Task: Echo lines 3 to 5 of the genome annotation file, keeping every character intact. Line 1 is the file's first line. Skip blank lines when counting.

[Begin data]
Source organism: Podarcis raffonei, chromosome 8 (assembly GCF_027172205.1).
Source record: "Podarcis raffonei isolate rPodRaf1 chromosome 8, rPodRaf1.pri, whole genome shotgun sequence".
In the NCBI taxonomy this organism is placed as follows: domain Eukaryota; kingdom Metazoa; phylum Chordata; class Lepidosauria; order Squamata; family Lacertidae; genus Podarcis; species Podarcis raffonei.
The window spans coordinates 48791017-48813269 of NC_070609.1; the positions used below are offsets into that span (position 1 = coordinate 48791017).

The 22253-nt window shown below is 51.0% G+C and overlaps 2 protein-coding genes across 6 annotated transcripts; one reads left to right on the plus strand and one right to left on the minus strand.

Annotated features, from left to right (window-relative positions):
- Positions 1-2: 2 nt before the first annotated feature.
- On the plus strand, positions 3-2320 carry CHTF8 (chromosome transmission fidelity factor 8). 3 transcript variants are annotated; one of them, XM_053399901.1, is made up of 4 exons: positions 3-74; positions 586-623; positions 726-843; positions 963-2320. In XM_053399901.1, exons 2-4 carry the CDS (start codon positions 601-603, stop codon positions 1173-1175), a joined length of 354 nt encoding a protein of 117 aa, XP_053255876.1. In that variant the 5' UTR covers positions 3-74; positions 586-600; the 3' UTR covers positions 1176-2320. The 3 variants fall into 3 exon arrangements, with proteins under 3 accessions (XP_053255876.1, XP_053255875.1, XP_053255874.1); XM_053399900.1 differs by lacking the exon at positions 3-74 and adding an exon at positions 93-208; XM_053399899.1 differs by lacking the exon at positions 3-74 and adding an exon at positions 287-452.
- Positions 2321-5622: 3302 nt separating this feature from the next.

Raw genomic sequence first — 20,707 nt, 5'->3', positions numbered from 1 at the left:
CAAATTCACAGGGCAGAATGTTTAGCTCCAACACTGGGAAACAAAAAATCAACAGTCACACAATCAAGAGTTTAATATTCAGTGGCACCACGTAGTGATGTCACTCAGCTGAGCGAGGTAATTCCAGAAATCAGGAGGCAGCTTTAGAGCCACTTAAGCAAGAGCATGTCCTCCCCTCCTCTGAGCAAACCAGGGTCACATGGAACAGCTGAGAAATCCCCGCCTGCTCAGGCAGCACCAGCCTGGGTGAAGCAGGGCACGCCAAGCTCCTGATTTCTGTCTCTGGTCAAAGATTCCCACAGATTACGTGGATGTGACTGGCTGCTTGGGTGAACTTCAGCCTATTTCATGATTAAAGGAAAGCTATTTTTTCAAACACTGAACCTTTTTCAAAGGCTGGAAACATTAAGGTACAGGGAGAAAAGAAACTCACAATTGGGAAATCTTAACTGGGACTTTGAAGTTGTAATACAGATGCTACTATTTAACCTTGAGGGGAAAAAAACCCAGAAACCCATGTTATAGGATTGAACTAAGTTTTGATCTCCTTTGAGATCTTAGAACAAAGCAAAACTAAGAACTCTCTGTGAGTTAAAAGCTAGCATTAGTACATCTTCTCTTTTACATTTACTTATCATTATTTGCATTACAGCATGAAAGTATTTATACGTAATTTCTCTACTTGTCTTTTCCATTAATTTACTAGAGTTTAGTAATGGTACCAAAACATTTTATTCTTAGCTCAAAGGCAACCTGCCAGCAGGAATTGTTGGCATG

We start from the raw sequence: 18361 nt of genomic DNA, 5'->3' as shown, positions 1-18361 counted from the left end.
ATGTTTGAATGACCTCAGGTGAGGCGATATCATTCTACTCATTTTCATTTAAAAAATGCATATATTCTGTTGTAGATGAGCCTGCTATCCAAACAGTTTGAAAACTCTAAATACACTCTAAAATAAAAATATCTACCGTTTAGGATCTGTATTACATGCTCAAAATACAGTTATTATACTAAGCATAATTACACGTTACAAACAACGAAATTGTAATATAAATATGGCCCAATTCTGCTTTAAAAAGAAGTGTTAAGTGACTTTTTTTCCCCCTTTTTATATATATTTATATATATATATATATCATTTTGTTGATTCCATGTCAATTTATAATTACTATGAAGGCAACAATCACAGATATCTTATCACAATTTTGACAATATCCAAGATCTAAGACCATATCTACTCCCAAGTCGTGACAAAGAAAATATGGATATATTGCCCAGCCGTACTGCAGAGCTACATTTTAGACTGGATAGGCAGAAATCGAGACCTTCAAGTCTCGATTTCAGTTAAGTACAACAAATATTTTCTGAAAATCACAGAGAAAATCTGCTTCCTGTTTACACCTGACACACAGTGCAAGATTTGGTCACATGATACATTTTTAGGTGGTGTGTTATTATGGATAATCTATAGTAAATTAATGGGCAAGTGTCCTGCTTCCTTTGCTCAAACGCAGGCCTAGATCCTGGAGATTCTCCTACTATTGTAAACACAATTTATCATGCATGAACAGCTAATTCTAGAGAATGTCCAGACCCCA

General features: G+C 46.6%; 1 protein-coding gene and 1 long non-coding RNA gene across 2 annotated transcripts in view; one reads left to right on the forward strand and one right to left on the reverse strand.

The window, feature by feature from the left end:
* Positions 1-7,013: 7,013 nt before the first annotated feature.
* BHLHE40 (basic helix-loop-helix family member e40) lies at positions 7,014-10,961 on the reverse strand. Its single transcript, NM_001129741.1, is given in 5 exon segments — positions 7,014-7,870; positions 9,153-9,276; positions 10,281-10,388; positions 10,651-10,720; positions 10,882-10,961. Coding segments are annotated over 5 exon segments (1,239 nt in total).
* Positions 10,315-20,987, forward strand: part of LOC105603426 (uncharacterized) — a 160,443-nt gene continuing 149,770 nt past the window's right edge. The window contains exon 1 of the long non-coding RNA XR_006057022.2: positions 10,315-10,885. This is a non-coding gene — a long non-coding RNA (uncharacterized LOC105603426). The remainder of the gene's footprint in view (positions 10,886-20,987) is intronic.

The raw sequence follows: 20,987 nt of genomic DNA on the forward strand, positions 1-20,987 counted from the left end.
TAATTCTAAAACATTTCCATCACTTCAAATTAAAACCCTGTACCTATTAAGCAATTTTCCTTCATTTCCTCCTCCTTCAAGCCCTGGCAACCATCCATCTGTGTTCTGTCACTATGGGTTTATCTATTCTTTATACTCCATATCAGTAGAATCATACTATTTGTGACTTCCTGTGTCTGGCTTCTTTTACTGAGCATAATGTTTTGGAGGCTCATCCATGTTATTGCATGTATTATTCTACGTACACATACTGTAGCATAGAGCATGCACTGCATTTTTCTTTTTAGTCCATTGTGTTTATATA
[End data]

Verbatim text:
In the NCBI taxonomy this organism is placed as follows: domain Eukaryota; kingdom Metazoa; phylum Chordata; class Lepidosauria; order Squamata; family Lacertidae; genus Podarcis; species Podarcis raffonei.
The window spans coordinates 48791017-48813269 of NC_070609.1; the positions used below are offsets into that span (position 1 = coordinate 48791017).

The 22253-nt window shown below is 51.0% G+C and overlaps 2 protein-coding genes across 6 annotated transcripts; one reads left to right on the plus strand and one right to left on the minus strand.